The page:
For Muslims, the thought of consuming non-halal meat is unfathomable.
So imagine the uproar that broke when Malaysia’s Muslim population woke up to the news that the “halal labelled meat” they’ve been consuming for the past 40 years might have been fake.
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Here’s how Malaysia’s biggest “halal meat cartel” scandal unfolded chronologically:
23 November 2020, the Malay daily Sinar Harian reported that a freight company was importing non-halal certified meat with falsified documents, which the authorities were turning a blind eye to.
2 December, RM30 million worth of frozen meat (1500 tons) were seized in Senai, Johor, after a raid on a warehouse took place.
The warehouse was used for making fake halal labels and stamps that were used to repackage the meat.
21 December, the New Straits Times reported that officials from at least four agencies were bribed with cash and involved in aiding the cartel in its illegal practices, which had been going on for at least 40 years.
On 30th December, Two directors of a Johor Bahru-based frozen meat company, Raihanah Cold Storage Sdn Bhd, were charged with falsifying halal logos on transport vehicles. By 4 January 2021, four suspects had been remanded to custody.
This scandal broke consumers’ trust and affected other halal product providers badly.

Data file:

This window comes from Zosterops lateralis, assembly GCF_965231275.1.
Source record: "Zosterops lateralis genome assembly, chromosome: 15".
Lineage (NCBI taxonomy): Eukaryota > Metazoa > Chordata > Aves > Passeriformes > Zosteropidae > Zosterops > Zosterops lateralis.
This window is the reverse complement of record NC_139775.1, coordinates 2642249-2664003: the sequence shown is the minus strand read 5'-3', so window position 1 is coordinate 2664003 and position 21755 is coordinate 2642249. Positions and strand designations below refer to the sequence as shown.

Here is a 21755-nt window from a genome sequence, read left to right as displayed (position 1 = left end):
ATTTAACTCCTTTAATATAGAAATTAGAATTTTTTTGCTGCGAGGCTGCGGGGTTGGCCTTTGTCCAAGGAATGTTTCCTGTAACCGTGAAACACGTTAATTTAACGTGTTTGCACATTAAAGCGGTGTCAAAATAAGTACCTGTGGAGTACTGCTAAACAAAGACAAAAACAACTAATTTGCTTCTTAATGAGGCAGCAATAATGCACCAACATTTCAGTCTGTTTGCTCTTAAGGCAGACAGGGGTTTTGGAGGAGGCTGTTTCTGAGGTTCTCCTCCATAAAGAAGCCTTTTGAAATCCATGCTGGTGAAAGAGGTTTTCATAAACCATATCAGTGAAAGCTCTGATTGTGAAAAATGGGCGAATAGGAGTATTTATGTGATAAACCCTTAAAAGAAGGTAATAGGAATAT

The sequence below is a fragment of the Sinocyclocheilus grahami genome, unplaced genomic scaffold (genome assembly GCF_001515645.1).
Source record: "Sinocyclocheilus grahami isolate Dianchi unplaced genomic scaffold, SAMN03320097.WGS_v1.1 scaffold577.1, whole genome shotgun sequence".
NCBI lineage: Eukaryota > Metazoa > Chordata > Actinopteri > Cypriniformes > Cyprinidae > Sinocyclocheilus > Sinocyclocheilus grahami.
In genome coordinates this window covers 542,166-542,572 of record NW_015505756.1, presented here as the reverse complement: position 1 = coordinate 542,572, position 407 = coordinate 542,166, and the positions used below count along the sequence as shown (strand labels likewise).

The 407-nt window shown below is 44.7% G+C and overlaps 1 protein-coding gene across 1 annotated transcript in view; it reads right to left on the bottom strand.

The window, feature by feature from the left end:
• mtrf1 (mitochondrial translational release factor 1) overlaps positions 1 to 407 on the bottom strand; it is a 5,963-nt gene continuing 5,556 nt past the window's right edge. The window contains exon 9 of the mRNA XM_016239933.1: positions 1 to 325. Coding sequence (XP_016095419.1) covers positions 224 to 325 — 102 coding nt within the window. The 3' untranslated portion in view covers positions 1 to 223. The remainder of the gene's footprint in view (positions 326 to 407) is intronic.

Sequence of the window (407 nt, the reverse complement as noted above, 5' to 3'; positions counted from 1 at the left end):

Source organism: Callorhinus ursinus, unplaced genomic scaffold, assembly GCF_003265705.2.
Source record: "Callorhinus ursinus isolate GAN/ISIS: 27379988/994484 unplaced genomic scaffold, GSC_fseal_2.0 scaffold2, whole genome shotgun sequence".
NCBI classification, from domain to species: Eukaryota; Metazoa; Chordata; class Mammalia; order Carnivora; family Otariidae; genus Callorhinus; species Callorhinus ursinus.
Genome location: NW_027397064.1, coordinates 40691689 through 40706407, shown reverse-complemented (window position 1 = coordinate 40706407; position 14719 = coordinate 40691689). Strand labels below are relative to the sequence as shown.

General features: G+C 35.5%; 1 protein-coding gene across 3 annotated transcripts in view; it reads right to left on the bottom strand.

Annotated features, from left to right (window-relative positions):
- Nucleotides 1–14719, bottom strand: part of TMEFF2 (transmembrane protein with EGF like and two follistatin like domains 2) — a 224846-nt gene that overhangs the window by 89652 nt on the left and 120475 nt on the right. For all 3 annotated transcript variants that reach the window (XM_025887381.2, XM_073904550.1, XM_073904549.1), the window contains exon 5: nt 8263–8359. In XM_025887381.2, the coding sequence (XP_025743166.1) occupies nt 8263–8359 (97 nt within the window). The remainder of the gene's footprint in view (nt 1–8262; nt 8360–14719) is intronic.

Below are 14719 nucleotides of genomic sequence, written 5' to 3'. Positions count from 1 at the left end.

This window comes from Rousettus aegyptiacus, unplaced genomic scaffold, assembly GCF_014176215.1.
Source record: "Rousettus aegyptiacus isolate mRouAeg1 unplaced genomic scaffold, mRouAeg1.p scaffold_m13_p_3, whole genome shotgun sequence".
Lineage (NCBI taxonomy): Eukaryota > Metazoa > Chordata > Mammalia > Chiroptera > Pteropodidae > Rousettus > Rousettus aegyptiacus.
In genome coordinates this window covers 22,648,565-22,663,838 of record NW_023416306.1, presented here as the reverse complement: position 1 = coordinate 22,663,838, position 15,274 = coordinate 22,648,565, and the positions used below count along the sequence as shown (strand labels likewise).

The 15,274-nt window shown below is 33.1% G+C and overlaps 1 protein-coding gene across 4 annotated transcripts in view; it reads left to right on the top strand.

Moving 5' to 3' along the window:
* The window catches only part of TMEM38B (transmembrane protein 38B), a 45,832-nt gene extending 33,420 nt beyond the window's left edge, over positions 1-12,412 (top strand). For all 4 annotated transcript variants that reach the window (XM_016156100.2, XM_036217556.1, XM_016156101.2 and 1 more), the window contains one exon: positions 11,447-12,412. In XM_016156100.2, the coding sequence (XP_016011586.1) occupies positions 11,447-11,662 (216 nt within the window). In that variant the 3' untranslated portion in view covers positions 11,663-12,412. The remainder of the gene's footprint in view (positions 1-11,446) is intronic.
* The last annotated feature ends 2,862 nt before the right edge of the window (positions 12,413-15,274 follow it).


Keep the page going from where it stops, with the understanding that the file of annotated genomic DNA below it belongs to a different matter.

Most consumers now demand transparency and accountability from key government agencies regulating food imports and halal certification.
Bear in mind that Malaysia is just one of many; there has been an increase in concerns regarding the Halal food labelling transparency process worldwide, pushing consumers to feverishly demand more proof and a way to verify these products themselves.
So how can this issue be prevented from happening again?
The solution to all halal supply chain problems
One of the potential solutions brought up by experts triggered after the meat cartel scandal occurred is leveraging Blockchain technology to control the halal supply chain and secure certificates.
Blockchain technology is a decentralized ledger that is mainly secure and immutable.
Employing a Blockchain-based traceability system can enhance the traceability of the Halal labelling process. It can be a solution to current limitations in monitoring the production process of halal products in this context.
To ensure that you’re well informed, “Halal” is a set of standards that adhere to dietary restrictions prescribed by Islamic law, including the humane treatment of animals and not cooking with alcohol and pork, among others.
How blockchain technology can aid in controlling these issues:
- It helps improve the traceability of the products and promotes transparency.
- As a decentralized system exists between all permitted parties, there’s no need to pay intermediaries, and it saves time and conflict.
- Complete information about the items and their supply chain path right from the source to the point of consumer purchase
- Blockchain is data provenance. It’s the documentation of where a piece of data comes from and the processes and methodology by which it was produced.
To Sum it up:
There are already existing local blockchain technology players that can secure certificates, provide traceability & tracking solutions for food (including halal). However, lacking in the awareness and adoption area and enforcement (including the enforcement processes) from the government is affecting the growth of the Halal Blockchain industry in Malaysia.
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